I'm not exactly sure how this has any benefit to consumers, my Bank already allows me to perform digital transactions. Why should the Government need to compete in that market. The only explanation that seems to be somewhat relevant is the value of metals in coins becoming worth more than their corresponding currency values. So then this becomes a spin off campaign from removing the penny from circulation. Of course this is only a half truth, since the proper solution would be to prevent inflation to begin with and then the penny would still have a high value. Most people tend to think the world just runs off inflation and neglect to educate themselves as to why it is occurring. The same argument that wars are good for the economy is another misconception. Anyway I don't want to derail my topic...
Loss of freedom
Whether by accident or design this is yet another example of us losing our freedoms. This means that one day I will no longer be able to safeguard my own finances. I will not be able to keep a physical tangible currency on my person or in a personal vault and so the government will be entrusted to safeguard my money. I lose the freedom to protect my own wealth.
Increased personal liability
In the case of my Bank getting hacked, they would assume liability in the event of losses. Or in the event a company containing my credit information getting hacked like Sony, Winners, etc... They would be liable for security breaches. However in the case of the Government being hacked and taxpayers losing money, than the taxpayers will be backing the losses.
Loss of privacy
The article describes these transactions as being anonymous. This is simply misleading, and again another half truth. I found this article because I am a computer programmer, I work with Insurance Companies and with many of the large Canadian Banks. So I can lend some credibility to this argument and say with certainty you will not be entirely anonymous. This is because in order for a transaction to proceed a level of trust must be established with a vendor, and the Royal Canadian Mint would be the authority in regards to that trust. So perhaps you will be anonymous to the vendor, but all your transactions would be tracked by the Government.
It's amazing how we accept inflation as a vital component to our monetary system. It is an economic axiom that is blindly accepted. At the same time we get to blame it for everything. Rather than fixing the problem we just keep fixing the symptoms.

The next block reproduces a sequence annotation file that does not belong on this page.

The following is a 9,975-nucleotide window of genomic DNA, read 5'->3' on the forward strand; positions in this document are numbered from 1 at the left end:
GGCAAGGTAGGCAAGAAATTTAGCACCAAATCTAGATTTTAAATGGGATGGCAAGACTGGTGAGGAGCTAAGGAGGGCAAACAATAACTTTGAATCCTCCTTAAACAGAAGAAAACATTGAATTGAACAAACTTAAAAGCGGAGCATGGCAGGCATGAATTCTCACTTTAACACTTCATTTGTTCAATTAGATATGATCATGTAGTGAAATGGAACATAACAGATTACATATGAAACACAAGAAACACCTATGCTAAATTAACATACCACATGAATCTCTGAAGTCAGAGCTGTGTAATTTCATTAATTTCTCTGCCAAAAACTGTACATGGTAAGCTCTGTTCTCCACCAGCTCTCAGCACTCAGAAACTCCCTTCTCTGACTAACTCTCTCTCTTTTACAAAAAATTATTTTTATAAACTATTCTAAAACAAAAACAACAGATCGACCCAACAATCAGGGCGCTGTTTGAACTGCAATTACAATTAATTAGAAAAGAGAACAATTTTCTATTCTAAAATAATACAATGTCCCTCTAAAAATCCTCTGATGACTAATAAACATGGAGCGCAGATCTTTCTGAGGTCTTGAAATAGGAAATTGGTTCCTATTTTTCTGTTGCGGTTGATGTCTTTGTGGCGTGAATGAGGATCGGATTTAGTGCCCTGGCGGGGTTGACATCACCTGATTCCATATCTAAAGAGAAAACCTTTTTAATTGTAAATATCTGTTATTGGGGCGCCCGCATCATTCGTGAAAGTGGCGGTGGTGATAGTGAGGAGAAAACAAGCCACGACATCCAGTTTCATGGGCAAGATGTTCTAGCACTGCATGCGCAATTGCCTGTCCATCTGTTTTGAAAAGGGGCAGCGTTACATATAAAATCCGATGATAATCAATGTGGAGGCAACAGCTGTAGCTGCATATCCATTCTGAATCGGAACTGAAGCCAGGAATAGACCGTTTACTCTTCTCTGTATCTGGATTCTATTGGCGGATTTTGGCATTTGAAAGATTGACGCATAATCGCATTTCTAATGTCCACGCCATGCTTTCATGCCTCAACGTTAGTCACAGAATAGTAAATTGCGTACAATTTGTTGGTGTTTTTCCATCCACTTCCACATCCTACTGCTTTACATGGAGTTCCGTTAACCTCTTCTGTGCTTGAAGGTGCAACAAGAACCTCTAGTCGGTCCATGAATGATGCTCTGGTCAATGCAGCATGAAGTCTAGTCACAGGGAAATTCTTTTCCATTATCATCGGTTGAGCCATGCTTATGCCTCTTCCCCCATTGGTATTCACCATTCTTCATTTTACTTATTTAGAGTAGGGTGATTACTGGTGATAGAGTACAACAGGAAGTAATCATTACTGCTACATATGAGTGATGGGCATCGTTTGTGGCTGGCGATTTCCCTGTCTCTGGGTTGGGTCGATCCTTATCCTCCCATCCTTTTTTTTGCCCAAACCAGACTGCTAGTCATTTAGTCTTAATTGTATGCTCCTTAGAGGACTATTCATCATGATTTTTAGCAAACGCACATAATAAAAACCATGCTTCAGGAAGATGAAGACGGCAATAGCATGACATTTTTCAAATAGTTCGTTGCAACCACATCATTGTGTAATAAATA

That's why I buy gold and silver;
Allows me to safeguard my own finances in this crazy worlds of money being a blip on a computer screen.
That may be a smart move, it has always proven to be a hedge against inflation. I am still hesitant about investing in it, even though it has kept its value for thousands of years it's still just a metal. Obviously it is useful for several things including electronics, but a large part of its value is perception. Even Warren Buffet advises against buying gold because it doesn't actually go up in value long term, it just protects from falling value of the dollar. Investors want to have a margin of profit, not only break even.
On the topic of gold there may be a huge demand for it soon. Several central banks around the world, specifically the Federal Reserve are considering reclassifying gold as a zero risk asset. Currently in the united states it is considered high risk so only 50% of its market value is recognized. See article here http://www.profitconfidential......d=OUTBRAIN
This is fairly dangerous and its not the same as tying the value of dollar to price of gold. There is speculation here mixed with giving more lending power to the banks. If the price of gold ramps up from speculation or high demand, and then banks suddenly are up +50% in value for all gold they own that could potentially initiate hyper inflation. I don't even know how much gold banks own realistically or what that amounts to in $$$, but it still concerns me nonetheless. Also, what then happens if after this ramp up there is a deflation then banks will have over extended on their debt if they loaned against gold assets. Sounds like subprimes all over again.
I might buy into gold now though, assuming the risk for government confiscation of gold is low. (This has happened before)
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